What Now For Hawker Beechcraft?

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So now what happens with Hawker Beechcraft? This week, we published the company's three plans for digging itself out of bankruptcy and surviving in one piece. But judging by what I've heard from a few people in the industry, it's going to be a tough slog to pull this off. The company is just not in a good competitive stance to run against Cessna, Embraer, Bombardier and Gulfstream, at least with the crippling debt it had before its bankruptcy.

And speaking of Cessna and Gulfstream, the watercooler talk around Wichita suggests that these two companies might be interested in Hawker Beechcraft's assets or some kind of a merger. Looking at the HB product line, it's hard to see much benefit for Cessna, other than the pure geographical convenience. It's got the market covered with its own jets so the Premier doesn't seem to be an addition worth the trouble. The Beechcraft piston line kind of perks along, but it's not doing big numbers. In 2011, Beechcraft sold 24 G36s and 30 G58 Barons. That's about $55 to $60 million worth of airplanes and a tidy number for a small company, but a rounding error for Textron-based Cessna which, even in a down year, sold eight times that many pistons, albeit many of them lower-margin 172s and Skycatchers.

Besides, Cessna's purchase and rebranding of the Columbia line hasn't exactly been a sterling sales success. In 2010 and 2011 combined, Cessna moved only nine of these airplanes. With the new TTx, perhaps Cessna can breathe some life back into the line. (During the same period, Cirrus sold 270 SR22s.)

The Gulfstream interest might be in the Premier or the Hawker line and its associated service tail. With cost controls in place, perhaps those business lines could be profitable, even if they evidently weren't in Hawker Beechcraft's business structure. In the T-6B, HB has some military work, but that's not a huge contract. The jewel in the crown may very well be the King Air line. HB has sold between 90 and 100 of these for years, about what Cessna has done with the Caravan. Whether turboprop twins would fit into the Cessna line is anyone's guess. We do know that Cessna plans to introduce a new airplane at AirVenture in July and that it will be a propeller model. My best guess is that it will be a turboprop version of the Mustang jet. We'll know in six weeks.

Beechcraft owners are understandably worried about continued support for their Bonanzas and Barons. Beech has been at it for 65 years and has a large installed base of more than 10,000 airframes. If HB doesn't survive as a discrete entity, the ideal outcome might be for a small company to get hold of the piston assets and make a go of it with small volume manufacturing and the support business. The best recent model for that is Eclipse, whose bankrupt assets were bought by a small group of investors who raised the capital and resuscitated the company. Of course, there are always Chinese interests to consider. They've proven heavy with cash and always ready to pick up an asset to populate the country's budding aerospace industry.

On the plus side, Beech owners can turn to a robust PMA and aftermarket for parts and support network, but that only goes so far. Having an active factory source for parts unquestionably props up the value of the airplanes while providing a higher comfort level. On the other hand, all of the company's major jigs and fixtures are in Mexico, we're told, and losing them would be a disaster. There's no indication that this is about to happen, but bankruptcies move in unpredictable ways. Here's hoping that Hawker Beechcraft's moves in the direction that favors owners and its longtime Wichita workforce.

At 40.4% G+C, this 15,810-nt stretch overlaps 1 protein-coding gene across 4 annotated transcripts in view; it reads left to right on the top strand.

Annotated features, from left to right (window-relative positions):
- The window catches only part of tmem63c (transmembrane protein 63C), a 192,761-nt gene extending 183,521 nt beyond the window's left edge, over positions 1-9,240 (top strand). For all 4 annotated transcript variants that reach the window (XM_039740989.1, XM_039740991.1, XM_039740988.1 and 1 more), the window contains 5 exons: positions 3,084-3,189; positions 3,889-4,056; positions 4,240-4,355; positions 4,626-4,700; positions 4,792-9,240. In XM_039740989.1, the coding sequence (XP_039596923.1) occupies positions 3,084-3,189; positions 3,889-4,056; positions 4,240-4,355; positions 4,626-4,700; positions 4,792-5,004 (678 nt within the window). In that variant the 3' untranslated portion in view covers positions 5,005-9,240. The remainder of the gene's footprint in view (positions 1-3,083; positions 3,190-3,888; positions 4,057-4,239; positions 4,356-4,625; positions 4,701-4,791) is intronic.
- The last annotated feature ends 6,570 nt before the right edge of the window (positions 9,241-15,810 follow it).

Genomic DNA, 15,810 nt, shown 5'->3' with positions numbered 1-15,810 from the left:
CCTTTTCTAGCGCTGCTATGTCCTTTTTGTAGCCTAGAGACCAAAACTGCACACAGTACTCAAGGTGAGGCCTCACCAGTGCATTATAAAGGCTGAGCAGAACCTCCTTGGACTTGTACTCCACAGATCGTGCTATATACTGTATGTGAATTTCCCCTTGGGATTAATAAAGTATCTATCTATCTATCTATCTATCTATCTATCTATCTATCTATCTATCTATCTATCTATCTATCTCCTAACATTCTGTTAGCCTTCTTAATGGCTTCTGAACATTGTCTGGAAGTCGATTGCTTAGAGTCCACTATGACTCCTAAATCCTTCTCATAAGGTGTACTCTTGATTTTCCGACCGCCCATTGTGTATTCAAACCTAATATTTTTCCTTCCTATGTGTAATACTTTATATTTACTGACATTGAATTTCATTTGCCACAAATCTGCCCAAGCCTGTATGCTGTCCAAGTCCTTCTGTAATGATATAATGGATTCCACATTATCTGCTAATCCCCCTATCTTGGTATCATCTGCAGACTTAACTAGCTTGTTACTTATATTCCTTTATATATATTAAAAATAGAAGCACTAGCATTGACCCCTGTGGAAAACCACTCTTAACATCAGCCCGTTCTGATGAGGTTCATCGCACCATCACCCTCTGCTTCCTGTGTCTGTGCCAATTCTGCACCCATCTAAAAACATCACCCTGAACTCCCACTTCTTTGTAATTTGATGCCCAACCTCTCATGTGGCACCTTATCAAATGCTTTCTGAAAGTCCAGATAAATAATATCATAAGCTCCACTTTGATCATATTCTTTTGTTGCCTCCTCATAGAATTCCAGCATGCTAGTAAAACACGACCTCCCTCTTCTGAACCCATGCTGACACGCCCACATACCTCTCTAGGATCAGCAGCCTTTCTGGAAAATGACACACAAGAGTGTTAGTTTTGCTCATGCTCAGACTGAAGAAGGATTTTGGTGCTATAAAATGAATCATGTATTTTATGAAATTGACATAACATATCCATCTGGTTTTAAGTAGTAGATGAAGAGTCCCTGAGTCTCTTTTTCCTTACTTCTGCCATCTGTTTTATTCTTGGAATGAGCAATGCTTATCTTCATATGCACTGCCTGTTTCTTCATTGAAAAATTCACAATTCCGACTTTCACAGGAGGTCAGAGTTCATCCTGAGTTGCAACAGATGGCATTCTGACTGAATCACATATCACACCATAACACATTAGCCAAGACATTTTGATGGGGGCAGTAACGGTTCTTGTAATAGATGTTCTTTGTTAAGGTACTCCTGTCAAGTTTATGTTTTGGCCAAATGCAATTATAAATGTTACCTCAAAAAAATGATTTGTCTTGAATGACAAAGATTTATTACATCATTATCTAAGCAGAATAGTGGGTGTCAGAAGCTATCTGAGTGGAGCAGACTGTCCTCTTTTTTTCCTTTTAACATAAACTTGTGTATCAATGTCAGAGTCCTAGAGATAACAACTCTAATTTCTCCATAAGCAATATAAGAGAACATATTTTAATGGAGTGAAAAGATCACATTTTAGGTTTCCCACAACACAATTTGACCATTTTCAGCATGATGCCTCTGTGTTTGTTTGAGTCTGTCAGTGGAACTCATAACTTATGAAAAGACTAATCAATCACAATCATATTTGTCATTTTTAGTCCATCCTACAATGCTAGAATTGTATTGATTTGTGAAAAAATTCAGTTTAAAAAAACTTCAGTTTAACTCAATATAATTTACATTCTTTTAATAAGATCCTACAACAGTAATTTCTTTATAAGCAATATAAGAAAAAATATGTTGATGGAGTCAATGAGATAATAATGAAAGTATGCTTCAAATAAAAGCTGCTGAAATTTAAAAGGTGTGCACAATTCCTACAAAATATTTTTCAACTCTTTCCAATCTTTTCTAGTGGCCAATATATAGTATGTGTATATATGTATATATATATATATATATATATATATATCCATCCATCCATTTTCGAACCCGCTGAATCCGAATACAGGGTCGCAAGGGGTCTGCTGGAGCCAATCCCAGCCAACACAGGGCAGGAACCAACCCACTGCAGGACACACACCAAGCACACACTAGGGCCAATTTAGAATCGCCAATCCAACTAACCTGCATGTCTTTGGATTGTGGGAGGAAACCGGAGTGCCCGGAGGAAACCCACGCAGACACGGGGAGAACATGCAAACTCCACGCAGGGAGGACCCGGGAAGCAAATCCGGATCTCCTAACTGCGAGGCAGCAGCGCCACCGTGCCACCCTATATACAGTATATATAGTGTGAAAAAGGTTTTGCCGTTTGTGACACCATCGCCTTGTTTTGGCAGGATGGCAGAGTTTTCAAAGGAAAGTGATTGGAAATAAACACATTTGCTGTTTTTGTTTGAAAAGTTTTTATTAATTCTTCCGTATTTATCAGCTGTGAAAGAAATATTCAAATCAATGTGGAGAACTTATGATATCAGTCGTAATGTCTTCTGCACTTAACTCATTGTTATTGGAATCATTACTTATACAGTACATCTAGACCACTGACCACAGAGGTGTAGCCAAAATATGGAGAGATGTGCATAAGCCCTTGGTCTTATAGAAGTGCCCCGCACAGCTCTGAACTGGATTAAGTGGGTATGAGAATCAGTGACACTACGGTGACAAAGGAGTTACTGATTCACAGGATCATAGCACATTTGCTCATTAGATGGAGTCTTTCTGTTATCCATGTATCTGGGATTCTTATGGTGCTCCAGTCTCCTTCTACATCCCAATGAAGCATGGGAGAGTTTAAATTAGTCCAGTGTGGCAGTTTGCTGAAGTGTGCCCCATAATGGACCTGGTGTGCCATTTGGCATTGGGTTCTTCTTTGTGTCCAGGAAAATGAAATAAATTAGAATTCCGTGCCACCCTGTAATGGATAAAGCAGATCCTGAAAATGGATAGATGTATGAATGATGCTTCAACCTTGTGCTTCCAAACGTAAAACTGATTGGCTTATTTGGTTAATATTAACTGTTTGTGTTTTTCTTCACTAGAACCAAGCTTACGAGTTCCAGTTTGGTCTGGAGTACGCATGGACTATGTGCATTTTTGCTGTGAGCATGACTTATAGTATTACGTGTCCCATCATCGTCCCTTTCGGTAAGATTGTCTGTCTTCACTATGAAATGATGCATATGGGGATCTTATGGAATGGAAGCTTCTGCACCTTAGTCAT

Comments (9)

Unfortunately today's know it all's (graduate business students, MBA etc.) do not know how to turn a dying business around and make it profitable. HB in the right hands would be able to survive and in time grow and prosper.

I have in the past turned many companies around and made them profitable and can say without doubt that the problems (simplified)are:- 1) Shareholder expectations, 2) Employee expectations and 3) Government expectations. Each demanding more and more money and then they all get really angry when they are told there is none. It is how those expectations are managed (there is no school that can teach anyone that skill) as to how the outcome will be. The usual outcome is liquidation (90%) because the shareholders are too angry to think otherwise, the employees are to angry because they are going to lose their jobs and will rather go slow or strike and the Tax Department are also angry because they foresee the taxes not being paid (and then who will pay their pensions).

I'm fearfully waiting for the day when international governments turn to their Civil Servants and tell them there is no more money in the coffers and they no longer have a job. Only then can we go forward and grow and re-structure.

Posted by: Bruce Savage | June 21, 2012 5:56 AM    Report this comment

My how that place has changed since my college internship days out there (1999-2000). I did a lot of the stress analysis for the Premier I. Mostly on the control systems castings.

Seems every time I read about that place I'm reminded why I'm glad I turned down the job they offered me when I graduated.

Posted by: Andrew Upson | June 21, 2012 1:57 PM    Report this comment

There seems to be a long list of root causes for the demise of HBC. Focusing on Beechcraft, here is a short list - devoid of innovative R&D for a decade or two, almost no reinvestment, dramatically shrunken market, strong new competitors, regulatory strangulation, below critical mass, escalating costs, bleak outlook for fuel, persistent recession, and many more budget line items competing for discretionary time and money.